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The 10 quirkiest physics stories of 2017

By Michael Banks

From the law of defecation to CERN emojis, physics has had its fair share of quirky stories this year. Here is our pick of the 10 best, not in any particular order.

Marten on display

Marten on display at the Natural History Museum of Rotterdam

Stuffed. (Courtesy: Natural History Museum of Rotterdam)

You may remember the strange story last year of a marten that entered an electrical outbuilding at CERN and gnawed through a 66 kV transformer. The move ended up frying the weasel-like creature and triggering a wide power outage at the Large Hadron Collider (LHC). But when another marten met its doom in November 2016 by chewing on an 18 kV transformer, the animal was kept for posterity, rather than being disposed of like its chum. The 18 kV marten was stuffed and earlier this year went on display at the Rotterdam Natural History Museum’s Dead Animal Tales exhibition. “With a growing human population size and ongoing habitat destruction and urbanization, man and animal more often share the same environment. We have to be prepared for more collisions,” museum director Kees Moeliker told Physics World. “This tiny creature shutting down the LHC is, in a way, poetic, and as such deserves a place of honour in our exhibit.”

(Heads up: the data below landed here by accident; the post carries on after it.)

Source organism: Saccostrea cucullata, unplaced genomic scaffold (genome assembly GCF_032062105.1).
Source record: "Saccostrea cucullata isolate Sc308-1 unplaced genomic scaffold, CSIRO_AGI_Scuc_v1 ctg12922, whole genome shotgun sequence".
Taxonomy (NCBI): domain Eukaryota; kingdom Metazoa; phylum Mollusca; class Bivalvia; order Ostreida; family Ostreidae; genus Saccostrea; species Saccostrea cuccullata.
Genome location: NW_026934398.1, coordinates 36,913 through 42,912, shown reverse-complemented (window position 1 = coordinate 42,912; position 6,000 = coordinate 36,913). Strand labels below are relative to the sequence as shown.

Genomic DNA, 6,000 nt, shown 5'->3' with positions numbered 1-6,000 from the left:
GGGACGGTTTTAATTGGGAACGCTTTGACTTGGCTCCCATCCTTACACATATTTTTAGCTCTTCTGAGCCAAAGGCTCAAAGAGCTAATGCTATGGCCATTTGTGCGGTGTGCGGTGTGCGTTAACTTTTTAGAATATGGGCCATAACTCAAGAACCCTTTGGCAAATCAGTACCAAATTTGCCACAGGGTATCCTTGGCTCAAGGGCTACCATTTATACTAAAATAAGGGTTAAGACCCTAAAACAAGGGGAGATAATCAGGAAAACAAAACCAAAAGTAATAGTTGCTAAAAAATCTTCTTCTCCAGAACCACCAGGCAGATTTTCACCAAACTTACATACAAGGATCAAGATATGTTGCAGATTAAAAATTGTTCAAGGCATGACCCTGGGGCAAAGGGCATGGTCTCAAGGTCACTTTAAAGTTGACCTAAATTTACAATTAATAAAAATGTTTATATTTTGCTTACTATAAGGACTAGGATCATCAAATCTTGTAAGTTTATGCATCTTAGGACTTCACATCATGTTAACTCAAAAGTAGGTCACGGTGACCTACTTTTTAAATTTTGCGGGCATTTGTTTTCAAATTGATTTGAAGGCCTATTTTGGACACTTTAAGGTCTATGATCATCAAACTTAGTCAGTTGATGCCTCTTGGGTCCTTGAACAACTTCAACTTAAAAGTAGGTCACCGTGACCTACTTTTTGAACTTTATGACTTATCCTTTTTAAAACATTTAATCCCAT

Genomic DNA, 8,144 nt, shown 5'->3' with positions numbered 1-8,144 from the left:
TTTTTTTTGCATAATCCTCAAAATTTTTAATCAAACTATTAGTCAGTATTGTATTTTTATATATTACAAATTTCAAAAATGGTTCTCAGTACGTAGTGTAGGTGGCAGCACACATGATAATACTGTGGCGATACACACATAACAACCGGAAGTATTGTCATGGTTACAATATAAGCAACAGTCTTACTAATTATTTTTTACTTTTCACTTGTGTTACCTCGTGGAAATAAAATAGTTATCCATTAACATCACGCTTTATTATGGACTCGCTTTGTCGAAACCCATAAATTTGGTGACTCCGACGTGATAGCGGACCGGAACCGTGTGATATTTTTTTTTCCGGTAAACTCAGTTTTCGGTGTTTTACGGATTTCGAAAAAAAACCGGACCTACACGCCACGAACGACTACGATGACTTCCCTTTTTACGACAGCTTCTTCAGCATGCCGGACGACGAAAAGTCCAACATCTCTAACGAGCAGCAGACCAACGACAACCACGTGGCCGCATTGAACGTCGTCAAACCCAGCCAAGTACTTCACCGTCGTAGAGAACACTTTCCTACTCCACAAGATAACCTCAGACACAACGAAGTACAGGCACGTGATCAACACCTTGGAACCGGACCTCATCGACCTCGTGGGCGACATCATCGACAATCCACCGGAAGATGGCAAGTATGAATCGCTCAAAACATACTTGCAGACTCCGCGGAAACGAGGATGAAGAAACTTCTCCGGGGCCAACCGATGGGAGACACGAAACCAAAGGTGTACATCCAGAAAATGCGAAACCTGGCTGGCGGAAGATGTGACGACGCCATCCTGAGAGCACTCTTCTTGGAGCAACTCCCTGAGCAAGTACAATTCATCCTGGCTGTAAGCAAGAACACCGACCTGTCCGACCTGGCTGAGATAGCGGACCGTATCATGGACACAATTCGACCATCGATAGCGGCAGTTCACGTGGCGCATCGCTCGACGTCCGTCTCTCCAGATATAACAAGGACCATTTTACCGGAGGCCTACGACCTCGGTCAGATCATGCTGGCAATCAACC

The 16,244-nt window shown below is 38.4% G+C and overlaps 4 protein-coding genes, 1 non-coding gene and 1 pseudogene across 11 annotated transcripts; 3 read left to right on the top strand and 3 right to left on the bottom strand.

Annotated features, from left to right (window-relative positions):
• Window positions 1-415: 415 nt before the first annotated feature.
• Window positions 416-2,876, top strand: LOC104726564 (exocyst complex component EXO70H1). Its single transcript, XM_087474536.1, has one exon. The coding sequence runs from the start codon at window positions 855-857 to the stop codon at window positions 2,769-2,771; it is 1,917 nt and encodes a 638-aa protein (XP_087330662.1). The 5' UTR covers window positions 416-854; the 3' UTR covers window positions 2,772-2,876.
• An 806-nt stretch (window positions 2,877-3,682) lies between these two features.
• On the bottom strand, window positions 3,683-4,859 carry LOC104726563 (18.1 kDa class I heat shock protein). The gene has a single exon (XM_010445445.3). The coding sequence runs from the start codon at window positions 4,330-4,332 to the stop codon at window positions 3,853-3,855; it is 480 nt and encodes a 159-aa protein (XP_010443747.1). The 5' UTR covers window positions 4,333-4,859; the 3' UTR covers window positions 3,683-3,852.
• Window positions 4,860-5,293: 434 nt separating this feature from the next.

LEGO’s famous four

A LEGO set featuring minifigures of four women who played a crucial role in the history of the US space effort was finally released by the firm this year. It was created in July 2016 by US science writer Maia Weinstock and quickly gained in popularity on the LEGO Ideas website. The LEGO set consists of computer programmer Margaret Hamilton; astronaut Sally Ride; astronomer Nancy Grace Roman; and astronaut Mae Jemison, who in 1992 became the first African- American woman in space. “I’m extremely excited that the set was chosen, and very appreciative of the opportunity LEGO will be giving to children around the world to learn about these four women,” Weinstock told Physics World.

A gathering of minds